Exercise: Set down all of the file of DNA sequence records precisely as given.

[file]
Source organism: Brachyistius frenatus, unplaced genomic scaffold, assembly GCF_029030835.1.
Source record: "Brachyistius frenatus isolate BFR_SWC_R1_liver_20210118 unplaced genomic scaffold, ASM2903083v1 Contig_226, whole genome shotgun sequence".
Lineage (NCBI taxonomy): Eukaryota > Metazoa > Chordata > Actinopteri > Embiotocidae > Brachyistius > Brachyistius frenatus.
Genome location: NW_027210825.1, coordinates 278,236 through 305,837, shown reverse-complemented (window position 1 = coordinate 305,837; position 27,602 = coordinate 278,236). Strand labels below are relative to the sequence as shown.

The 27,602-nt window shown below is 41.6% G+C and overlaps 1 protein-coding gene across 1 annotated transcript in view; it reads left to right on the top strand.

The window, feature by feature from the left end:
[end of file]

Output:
Source organism: Brachyistius frenatus, unplaced genomic scaffold, assembly GCF_029030835.1.
Source record: "Brachyistius frenatus isolate BFR_SWC_R1_liver_20210118 unplaced genomic scaffold, ASM2903083v1 Contig_226, whole genome shotgun sequence".
Lineage (NCBI taxonomy): Eukaryota > Metazoa > Chordata > Actinopteri > Embiotocidae > Brachyistius > Brachyistius frenatus.
Genome location: NW_027210825.1, coordinates 278,236 through 305,837, shown reverse-complemented (window position 1 = coordinate 305,837; position 27,602 = coordinate 278,236). Strand labels below are relative to the sequence as shown.

The 27,602-nt window shown below is 41.6% G+C and overlaps 1 protein-coding gene across 1 annotated transcript in view; it reads left to right on the top strand.

The window, feature by feature from the left end: